Industry expert Austin Staubus from ItsNoRequests shares his tips about how artists can make the most of their releases.

My name is Austin Staubus. I’m the Managing Director of a company called ItsNoRequests based here in Los Angeles. ItsNoRequests provides artists, managers, and labels with solutions to achieve real impact online. We work with clients big and small, helping them navigate the ever-changing musical landscape. There’s an incredible amount of confusion and uncertainty permeating the music industry at the moment. In fact, many of the biggest labels and artists are struggling to adapt their business model to streaming culture.

That’s why ItsNoRequests is delivering a monthly “Industry Insider” column courtesy of aimed at demystifying an industry notorious for its lack of transparency. This week, we’ll tackle releases on dance labels, why you’re not a priority for the label, and what you can do about it as an up-and-coming producer and DJ. 

Here’s a hard reality you need to understand and accept: you’re not a priority for the dance music label you just signed your official remix or original to.

You haven’t made it. I get it. Everyone from your hometown is impressed. That ex-girlfriend (or ex-boyfriend) of yours is liking your pictures on Instagram again. However, signing your remix or original is step one in a crowded and highly competitive space. Let me break it down. Right now, you’re playing Triple A ball for a farm team in the midwest. You just got a call from big leagues. The manager of the team saw you pitch last week and wanted to give you the opportunity to throw a few innings in a relatively unimportant game against an underfunded team that’s currently 15 and 43.

That’s how dance labels view your release.

If you mess up? They’ll throw you back down to Triple A ball. If you succeed? They’ll give you an opportunity to pitch in another game against a team that actually matters. Every notable dance music label employs this model. Releases that perform well receive an actual budget. Releases that perform “OK” won’t receive one. They’re split testing their own releases.

Can you blame them?

They (I won’t name names but it’s not hard to guess) sign hundreds of tracks every year hoping that one will hit. One hit song can comprise the majority of a label’s profits for the entire year. Traditionally, publishing in the dance space have been incredibly low. It only takes a few thousand single sales to top the Beatport charts. The average “EDM” consumer knows how to find their new favorite release via a file-sharing site versus a pop or country music fan that only knows how to listen and purchase through iTunes. This is largely in part because consumers of dance music correlate with higher computer literacy rates, but I digress. Labels are businesses. They want to see a return on investment.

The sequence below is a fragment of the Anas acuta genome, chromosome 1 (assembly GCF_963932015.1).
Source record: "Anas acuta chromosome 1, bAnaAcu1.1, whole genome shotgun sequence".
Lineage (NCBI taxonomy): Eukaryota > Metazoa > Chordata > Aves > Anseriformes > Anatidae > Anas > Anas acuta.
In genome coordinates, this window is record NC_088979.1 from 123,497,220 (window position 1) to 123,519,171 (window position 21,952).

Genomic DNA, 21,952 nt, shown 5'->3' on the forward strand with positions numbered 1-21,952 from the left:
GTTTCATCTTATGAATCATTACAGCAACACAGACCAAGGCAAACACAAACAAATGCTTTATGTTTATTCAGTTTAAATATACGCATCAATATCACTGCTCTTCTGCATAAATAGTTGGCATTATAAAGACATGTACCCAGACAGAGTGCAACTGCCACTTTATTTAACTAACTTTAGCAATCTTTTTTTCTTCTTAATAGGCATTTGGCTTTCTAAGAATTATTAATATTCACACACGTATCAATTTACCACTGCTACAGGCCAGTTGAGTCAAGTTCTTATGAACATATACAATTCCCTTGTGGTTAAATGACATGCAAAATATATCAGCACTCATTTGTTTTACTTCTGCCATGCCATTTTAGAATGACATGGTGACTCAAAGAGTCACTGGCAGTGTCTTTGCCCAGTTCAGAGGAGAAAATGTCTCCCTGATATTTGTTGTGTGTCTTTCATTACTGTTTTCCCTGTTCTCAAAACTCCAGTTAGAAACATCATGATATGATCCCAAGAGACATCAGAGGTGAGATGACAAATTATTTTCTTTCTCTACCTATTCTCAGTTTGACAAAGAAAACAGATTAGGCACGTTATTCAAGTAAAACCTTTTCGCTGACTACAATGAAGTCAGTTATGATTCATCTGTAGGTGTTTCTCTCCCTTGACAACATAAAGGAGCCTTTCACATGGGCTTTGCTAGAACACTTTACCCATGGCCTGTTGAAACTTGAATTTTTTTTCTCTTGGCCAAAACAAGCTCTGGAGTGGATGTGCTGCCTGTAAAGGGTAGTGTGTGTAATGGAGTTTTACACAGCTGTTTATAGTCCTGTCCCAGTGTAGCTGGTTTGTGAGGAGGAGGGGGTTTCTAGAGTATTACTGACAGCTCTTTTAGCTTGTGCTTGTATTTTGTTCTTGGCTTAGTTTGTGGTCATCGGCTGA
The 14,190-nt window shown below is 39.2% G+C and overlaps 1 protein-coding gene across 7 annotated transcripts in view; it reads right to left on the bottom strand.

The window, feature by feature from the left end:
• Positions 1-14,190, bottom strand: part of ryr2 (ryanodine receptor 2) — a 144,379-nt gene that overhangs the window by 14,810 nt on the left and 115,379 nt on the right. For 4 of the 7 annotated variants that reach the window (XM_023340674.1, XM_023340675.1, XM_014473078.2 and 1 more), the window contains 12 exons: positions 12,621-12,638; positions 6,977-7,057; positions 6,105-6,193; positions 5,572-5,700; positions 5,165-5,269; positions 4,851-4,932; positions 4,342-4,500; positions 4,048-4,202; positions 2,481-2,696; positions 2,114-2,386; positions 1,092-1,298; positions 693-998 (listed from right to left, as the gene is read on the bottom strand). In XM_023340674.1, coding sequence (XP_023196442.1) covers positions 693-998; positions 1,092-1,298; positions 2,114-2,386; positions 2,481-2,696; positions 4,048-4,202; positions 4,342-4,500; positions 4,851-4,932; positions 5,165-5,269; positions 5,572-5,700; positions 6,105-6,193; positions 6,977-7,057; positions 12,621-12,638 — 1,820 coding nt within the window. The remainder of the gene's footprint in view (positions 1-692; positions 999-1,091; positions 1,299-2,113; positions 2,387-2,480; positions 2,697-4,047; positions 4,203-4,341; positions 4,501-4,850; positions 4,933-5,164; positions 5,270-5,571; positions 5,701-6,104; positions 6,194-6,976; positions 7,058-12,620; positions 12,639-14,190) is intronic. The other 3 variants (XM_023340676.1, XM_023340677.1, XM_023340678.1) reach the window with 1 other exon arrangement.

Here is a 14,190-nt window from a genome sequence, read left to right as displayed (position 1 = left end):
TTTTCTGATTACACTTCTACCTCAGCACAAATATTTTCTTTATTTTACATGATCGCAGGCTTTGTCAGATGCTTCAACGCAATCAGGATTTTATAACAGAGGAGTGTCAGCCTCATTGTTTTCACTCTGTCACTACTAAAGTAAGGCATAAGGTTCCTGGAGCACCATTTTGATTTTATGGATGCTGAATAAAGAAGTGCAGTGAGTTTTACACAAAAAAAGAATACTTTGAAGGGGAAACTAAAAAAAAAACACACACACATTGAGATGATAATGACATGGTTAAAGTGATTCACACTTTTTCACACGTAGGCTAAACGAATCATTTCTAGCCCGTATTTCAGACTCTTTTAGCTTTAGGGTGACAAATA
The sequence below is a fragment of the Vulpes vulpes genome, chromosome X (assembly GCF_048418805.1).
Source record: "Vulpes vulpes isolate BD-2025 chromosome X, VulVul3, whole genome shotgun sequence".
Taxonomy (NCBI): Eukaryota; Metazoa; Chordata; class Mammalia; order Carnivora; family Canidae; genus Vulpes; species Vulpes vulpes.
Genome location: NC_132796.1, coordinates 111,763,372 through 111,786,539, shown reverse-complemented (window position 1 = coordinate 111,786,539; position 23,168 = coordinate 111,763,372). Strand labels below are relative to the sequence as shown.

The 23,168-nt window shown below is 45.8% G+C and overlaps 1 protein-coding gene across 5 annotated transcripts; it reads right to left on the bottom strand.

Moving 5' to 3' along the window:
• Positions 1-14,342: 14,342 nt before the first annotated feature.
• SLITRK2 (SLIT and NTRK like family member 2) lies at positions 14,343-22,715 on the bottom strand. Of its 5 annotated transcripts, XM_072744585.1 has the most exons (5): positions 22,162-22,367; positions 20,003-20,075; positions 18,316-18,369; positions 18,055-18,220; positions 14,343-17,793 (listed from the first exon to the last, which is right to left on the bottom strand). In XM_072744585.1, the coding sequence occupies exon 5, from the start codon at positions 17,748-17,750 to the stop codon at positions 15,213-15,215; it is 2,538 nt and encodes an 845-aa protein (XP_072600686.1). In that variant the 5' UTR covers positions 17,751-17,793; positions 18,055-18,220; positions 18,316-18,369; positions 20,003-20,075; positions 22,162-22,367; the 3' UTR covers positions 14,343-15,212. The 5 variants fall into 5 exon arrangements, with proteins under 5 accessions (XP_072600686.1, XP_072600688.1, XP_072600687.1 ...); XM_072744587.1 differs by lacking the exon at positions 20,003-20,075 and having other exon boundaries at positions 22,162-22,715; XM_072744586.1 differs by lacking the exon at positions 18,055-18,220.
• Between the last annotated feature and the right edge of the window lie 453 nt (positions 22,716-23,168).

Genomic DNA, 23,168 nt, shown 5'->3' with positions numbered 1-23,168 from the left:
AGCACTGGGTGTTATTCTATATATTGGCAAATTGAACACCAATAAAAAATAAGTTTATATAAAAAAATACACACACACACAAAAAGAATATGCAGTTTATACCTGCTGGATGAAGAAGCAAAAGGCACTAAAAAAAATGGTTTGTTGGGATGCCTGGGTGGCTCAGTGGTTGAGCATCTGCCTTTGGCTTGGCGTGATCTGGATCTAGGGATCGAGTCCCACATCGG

How can ensure your release receives a fair shake?

Know who’s responsible for pushing your single.

Make a point to stop by the label and meet the individuals responsible for pushing your release before release day. Most labels have an in-house “PR” team that handles all the press. Get to know them. Ask them tough questions. Get them in your corner. Labels are comprised of people. If you can win them over they’ll work that much harder on your release. Most dance labels will do little more than upload your single or remix to their Youtube and Soundcloud channels and hope for the best. They’ll send an impersonal “FOR IMMEDIATE RELEASE” e-mail blast (yes, labels still do this) to all your favorite dance blogs hoping a writer covers it. Taking the time to speak directly to the team pushing your single will increase your understand of how the label works and pay dividends for your release.

Finally, tap curators and tastemakers like The EDM Network.

It’s not enough to rely on your label to make or break your release. Most labels are low tech and behind the times. Many notable dance labels still operate under the assumption that blogs move the needle. They don’t. Music blogs are currently on life support. Pageviews are down across the board and programmatic advertising revenue (which is primarily how blogs keep the lights on) is in slow decline. Blogs no longer deliver the same impact they once did. Services like The EDM Network are the new blogs. Making a small investment in a service like the EDM Network is a smart hedge.

I’ll be back next month with a new “Industry Insider” column.

Austin Staubus is the Managing Director of ItsNoRequests which provides digital strategies for artists, labels, and management teams looking to reach large audiences online. Austin regularly advises Grammy award-winning artists and labels like Sony / RCA, Clinton Sparks, Atlantic Records, Play-N-Skillz, Universal Music Group, Latium Entertainment, and Slip-N-Slide Records.